In themselves, as weak as worms

In themselves, as weak as worms

Author: John Newton
Published in 18 hymnals

Author: John Newton

John Newton (b. London, England, 1725; d. London, 1807) was born into a Christian home, but his godly mother died when he was seven, and he joined his father at sea when he was eleven. His licentious and tumul¬≠tuous sailing life included a flogging for attempted desertion from the Royal Navy and captivity by a slave trader in West Africa. After his escape he himself became the captain of a slave ship. Several factors contributed to Newton's conversion: a near-drowning in 1748, the piety of his friend Mary Catlett, (whom he married in 1750), and his reading of Thomas √† Kempis' Imitation of Christ. In 1754 he gave up the slave trade and, in association with William Wilberforce, eventually became an ardent abolitionist. After becoming a tide… Go to person page >

Text Information

First Line: In themselves, as weak as worms
Author: John Newton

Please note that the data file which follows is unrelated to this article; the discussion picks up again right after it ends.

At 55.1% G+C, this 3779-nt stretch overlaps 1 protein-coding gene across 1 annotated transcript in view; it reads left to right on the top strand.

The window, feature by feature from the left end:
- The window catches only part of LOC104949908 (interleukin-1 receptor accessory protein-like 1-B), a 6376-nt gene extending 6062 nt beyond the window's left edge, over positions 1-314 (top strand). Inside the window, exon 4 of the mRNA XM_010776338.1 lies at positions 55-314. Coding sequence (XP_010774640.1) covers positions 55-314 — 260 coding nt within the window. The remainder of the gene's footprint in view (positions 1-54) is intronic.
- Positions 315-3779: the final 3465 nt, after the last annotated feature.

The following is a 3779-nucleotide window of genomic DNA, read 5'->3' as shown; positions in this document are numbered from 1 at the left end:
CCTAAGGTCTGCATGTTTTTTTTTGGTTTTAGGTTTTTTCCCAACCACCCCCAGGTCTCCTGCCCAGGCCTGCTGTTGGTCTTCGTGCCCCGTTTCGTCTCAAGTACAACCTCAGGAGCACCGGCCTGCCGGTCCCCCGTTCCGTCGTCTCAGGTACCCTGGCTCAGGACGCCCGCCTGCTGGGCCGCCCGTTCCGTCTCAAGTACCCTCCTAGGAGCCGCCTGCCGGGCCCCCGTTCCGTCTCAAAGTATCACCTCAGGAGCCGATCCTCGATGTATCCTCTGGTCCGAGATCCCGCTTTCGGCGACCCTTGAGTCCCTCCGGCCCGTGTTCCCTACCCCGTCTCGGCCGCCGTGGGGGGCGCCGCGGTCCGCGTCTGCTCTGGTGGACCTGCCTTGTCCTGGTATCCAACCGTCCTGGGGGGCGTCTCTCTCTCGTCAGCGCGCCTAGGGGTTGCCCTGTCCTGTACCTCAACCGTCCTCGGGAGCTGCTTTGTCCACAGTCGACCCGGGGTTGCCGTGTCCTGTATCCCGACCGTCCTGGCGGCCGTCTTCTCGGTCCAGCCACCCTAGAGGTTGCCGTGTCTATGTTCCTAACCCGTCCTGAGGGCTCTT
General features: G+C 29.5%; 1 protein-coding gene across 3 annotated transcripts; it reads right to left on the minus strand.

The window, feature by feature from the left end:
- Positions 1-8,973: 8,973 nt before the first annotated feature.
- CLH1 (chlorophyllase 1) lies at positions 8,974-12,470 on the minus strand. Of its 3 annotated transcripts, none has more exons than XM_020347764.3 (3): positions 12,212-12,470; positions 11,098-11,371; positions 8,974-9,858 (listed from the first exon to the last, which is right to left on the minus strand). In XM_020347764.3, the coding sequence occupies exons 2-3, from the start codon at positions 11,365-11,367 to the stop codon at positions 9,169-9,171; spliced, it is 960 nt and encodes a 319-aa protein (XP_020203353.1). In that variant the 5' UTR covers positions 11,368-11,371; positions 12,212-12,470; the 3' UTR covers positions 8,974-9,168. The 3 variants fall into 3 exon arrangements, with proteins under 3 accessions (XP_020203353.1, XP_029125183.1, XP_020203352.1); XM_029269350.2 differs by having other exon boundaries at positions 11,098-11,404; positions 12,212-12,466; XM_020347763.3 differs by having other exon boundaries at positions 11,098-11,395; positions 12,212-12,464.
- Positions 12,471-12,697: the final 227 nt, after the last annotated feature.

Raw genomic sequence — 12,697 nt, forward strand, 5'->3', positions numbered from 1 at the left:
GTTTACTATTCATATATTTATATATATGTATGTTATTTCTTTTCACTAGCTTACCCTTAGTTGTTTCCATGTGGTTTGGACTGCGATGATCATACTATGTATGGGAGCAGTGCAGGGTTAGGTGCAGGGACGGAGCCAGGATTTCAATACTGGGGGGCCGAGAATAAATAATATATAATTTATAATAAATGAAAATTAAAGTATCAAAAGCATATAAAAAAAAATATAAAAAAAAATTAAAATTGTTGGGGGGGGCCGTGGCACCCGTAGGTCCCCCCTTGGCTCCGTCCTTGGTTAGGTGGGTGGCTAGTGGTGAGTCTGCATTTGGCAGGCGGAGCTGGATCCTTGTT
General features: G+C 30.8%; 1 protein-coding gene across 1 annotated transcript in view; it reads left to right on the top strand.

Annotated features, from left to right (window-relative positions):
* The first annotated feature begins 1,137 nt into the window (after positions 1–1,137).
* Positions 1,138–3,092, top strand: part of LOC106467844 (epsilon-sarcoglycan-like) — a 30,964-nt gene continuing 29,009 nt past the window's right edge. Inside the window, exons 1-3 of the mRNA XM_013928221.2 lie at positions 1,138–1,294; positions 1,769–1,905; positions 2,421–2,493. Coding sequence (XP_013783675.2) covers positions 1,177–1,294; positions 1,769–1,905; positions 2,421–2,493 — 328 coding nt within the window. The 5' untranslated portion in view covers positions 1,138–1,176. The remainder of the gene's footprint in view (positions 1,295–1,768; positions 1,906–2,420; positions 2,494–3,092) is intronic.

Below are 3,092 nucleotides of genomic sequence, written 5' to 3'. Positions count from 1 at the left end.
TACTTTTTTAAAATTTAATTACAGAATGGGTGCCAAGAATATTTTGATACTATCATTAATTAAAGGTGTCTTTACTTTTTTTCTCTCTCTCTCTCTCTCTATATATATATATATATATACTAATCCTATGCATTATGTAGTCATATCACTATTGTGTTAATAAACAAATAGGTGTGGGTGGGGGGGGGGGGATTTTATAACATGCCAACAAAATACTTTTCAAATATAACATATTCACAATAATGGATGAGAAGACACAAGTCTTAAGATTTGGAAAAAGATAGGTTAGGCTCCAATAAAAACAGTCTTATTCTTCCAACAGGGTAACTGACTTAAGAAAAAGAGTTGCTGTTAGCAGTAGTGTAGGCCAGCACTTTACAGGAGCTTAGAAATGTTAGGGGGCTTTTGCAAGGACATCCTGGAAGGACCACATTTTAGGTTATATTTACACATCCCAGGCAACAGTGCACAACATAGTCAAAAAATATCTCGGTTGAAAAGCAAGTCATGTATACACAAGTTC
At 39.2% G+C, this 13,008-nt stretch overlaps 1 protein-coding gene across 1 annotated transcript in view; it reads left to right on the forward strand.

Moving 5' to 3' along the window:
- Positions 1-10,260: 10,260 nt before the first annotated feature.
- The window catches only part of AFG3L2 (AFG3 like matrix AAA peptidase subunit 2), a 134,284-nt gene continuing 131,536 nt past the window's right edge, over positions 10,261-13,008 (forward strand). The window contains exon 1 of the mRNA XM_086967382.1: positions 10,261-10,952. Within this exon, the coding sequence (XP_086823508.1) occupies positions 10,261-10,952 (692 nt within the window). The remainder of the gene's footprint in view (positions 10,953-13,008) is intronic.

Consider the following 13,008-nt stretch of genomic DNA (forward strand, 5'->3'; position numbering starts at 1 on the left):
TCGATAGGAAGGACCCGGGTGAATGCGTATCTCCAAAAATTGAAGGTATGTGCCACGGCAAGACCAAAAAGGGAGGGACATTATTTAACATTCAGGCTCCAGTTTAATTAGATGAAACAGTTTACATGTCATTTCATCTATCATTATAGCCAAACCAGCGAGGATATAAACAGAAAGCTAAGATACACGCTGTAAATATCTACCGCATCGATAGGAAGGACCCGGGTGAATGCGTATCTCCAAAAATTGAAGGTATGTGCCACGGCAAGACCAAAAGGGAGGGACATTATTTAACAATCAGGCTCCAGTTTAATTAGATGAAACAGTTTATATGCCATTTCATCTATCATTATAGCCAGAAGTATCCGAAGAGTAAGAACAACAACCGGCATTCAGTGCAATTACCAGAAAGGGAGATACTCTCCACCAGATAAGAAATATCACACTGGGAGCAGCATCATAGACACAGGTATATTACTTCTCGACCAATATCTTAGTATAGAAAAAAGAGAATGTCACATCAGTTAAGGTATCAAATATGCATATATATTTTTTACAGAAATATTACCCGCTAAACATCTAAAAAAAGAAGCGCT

Copyright: Public Domain

Timeline

Instances

Instances (1 - 18 of 18)
Page Scan

A Choice Selection of Evangelical Hymns, from various authors #263

Page Scan

A Choice Selection of Psalms, Hymns and Spiritual Songs for the use of Christians #461

Page Scan

A New Selection of Hymns #CXII

A Selection of Hymns #d142

Page Scan

Church Pastorals, hymns and tunes for public and social worship #455

Family Hymns #d122

Page Scan

Freedom's Lyre #147

Page Scan

Hymns for Social Worship #307

Page Scan

Hymns of the Church Militant #149

Page Scan

Hymns of the Protestant Episcopal Church of the United States, as authorized by the General Convention #278

Page Scan

Select Hymns, The Third Part of Christian Psalmody. 3rd ed. #aa135

Page Scan

Select Hymns #135

Page Scan

The Baptist Hymn Book #887

The Family Choir #d21

Page Scan

The Psalms, Hymns and Spiritual Songs of the Rev. Isaac Watts, D. D. #D135

Suggestions or corrections? Contact us



Advertisements


It looks like you are using an ad-blocker. Ad revenue helps keep us running. Please consider white-listing Hymnary.org or subscribing to eliminate ads entirely and help support Hymnary.org.